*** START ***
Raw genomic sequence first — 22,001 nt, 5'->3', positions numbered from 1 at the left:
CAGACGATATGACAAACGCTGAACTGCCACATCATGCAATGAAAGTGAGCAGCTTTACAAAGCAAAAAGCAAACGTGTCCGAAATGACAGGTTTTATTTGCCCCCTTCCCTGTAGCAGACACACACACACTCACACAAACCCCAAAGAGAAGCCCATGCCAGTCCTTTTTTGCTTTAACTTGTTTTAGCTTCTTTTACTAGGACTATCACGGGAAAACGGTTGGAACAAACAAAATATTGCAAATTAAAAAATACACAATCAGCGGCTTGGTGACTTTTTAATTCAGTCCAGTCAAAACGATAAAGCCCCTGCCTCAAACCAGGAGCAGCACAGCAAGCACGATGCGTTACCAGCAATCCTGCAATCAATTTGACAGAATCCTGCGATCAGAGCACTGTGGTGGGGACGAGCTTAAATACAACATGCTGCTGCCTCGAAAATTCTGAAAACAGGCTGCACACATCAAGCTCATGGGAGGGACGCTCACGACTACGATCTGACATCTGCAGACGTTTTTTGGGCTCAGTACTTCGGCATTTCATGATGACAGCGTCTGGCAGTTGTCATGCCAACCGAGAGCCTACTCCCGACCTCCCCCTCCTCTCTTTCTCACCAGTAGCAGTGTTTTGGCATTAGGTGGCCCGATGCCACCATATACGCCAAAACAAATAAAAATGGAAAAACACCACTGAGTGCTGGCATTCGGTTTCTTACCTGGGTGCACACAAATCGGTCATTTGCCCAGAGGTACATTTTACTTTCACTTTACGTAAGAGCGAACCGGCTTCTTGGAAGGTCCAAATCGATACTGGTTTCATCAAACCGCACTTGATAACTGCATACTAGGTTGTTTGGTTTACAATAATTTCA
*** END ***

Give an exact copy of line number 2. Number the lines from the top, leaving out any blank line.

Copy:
CAGACGATATGACAAACGCTGAACTGCCACATCATGCAATGAAAGTGAGCAGCTTTACAAAGCAAAAAGCAAACGTGTCCGAAATGACAGGTTTTATTTGCCCCCTTCCCTGTAGCAGACACACACACACTCACACAAACCCCAAAGAGAAGCCCATGCCAGTCCTTTTTTGCTTTAACTTGTTTTAGCTTCTTTTACTAGGACTATCACGGGAAAACGGTTGGAACAAACAAAATATTGCAAATTAAAAAATACACAATCAGCGGCTTGGTGACTTTTTAATTCAGTCCAGTCAAAACGATAAAGCCCCTGCCTCAAACCAGGAGCAGCACAGCAAGCACGATGCGTTACCAGCAATCCTGCAATCAATTTGACAGAATCCTGCGATCAGAGCACTGTGGTGGGGACGAGCTTAAATACAACATGCTGCTGCCTCGAAAATTCTGAAAACAGGCTGCACACATCAAGCTCATGGGAGGGACGCTCACGACTACGATCTGACATCTGCAGACGTTTTTTGGGCTCAGTACTTCGGCATTTCATGATGACAGCGTCTGGCAGTTGTCATGCCAACCGAGAGCCTACTCCCGACCTCCCCCTCCTCTCTTTCTCACCAGTAGCAGTGTTTTGGCATTAGGTGGCCCGATGCCACCATATACGCCAAAACAAATAAAAATGGAAAAACACCACTGAGTGCTGGCATTCGGTTTCTTACCTGGGTGCACACAAATCGGTCATTTGCCCAGAGGTACATTTTACTTTCACTTTACGTAAGAGCGAACCGGCTTCTTGGAAGGTCCAAATCGATACTGGTTTCATCAAACCGCACTTGATAACTGCATACTAGGTTGTTTGGTTTACAATAATTTCA